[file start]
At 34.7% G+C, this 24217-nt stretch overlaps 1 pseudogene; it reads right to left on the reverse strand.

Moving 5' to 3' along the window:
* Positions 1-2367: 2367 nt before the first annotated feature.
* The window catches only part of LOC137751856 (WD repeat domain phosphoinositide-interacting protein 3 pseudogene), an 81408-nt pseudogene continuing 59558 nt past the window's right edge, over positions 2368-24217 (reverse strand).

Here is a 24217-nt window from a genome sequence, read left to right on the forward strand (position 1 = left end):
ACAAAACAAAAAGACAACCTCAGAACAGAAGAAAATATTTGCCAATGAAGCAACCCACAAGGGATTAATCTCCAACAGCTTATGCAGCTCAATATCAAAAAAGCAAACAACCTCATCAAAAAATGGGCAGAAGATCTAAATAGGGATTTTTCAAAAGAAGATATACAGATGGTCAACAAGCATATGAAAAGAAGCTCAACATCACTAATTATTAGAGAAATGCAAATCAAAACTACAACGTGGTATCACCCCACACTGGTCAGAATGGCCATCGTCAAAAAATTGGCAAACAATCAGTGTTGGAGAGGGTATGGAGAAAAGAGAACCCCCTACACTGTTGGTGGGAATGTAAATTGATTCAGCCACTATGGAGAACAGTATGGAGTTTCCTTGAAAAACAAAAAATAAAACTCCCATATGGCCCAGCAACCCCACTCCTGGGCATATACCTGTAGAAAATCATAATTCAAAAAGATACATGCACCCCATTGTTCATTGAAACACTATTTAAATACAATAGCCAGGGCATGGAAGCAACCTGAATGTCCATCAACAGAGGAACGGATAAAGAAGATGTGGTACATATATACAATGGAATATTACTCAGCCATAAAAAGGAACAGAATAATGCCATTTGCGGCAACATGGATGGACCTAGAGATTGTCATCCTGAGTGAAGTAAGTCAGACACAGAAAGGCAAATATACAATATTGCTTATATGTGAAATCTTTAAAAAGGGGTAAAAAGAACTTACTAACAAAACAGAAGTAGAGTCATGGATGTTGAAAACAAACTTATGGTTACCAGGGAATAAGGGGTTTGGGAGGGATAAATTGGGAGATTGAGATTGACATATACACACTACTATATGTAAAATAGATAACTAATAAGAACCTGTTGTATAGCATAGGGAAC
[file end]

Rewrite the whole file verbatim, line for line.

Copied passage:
At 34.7% G+C, this 24217-nt stretch overlaps 1 pseudogene; it reads right to left on the reverse strand.

Moving 5' to 3' along the window:
* Positions 1-2367: 2367 nt before the first annotated feature.
* The window catches only part of LOC137751856 (WD repeat domain phosphoinositide-interacting protein 3 pseudogene), an 81408-nt pseudogene continuing 59558 nt past the window's right edge, over positions 2368-24217 (reverse strand).

Here is a 24217-nt window from a genome sequence, read left to right on the forward strand (position 1 = left end):
ACAAAACAAAAAGACAACCTCAGAACAGAAGAAAATATTTGCCAATGAAGCAACCCACAAGGGATTAATCTCCAACAGCTTATGCAGCTCAATATCAAAAAAGCAAACAACCTCATCAAAAAATGGGCAGAAGATCTAAATAGGGATTTTTCAAAAGAAGATATACAGATGGTCAACAAGCATATGAAAAGAAGCTCAACATCACTAATTATTAGAGAAATGCAAATCAAAACTACAACGTGGTATCACCCCACACTGGTCAGAATGGCCATCGTCAAAAAATTGGCAAACAATCAGTGTTGGAGAGGGTATGGAGAAAAGAGAACCCCCTACACTGTTGGTGGGAATGTAAATTGATTCAGCCACTATGGAGAACAGTATGGAGTTTCCTTGAAAAACAAAAAATAAAACTCCCATATGGCCCAGCAACCCCACTCCTGGGCATATACCTGTAGAAAATCATAATTCAAAAAGATACATGCACCCCATTGTTCATTGAAACACTATTTAAATACAATAGCCAGGGCATGGAAGCAACCTGAATGTCCATCAACAGAGGAACGGATAAAGAAGATGTGGTACATATATACAATGGAATATTACTCAGCCATAAAAAGGAACAGAATAATGCCATTTGCGGCAACATGGATGGACCTAGAGATTGTCATCCTGAGTGAAGTAAGTCAGACACAGAAAGGCAAATATACAATATTGCTTATATGTGAAATCTTTAAAAAGGGGTAAAAAGAACTTACTAACAAAACAGAAGTAGAGTCATGGATGTTGAAAACAAACTTATGGTTACCAGGGAATAAGGGGTTTGGGAGGGATAAATTGGGAGATTGAGATTGACATATACACACTACTATATGTAAAATAGATAACTAATAAGAACCTGTTGTATAGCATAGGGAAC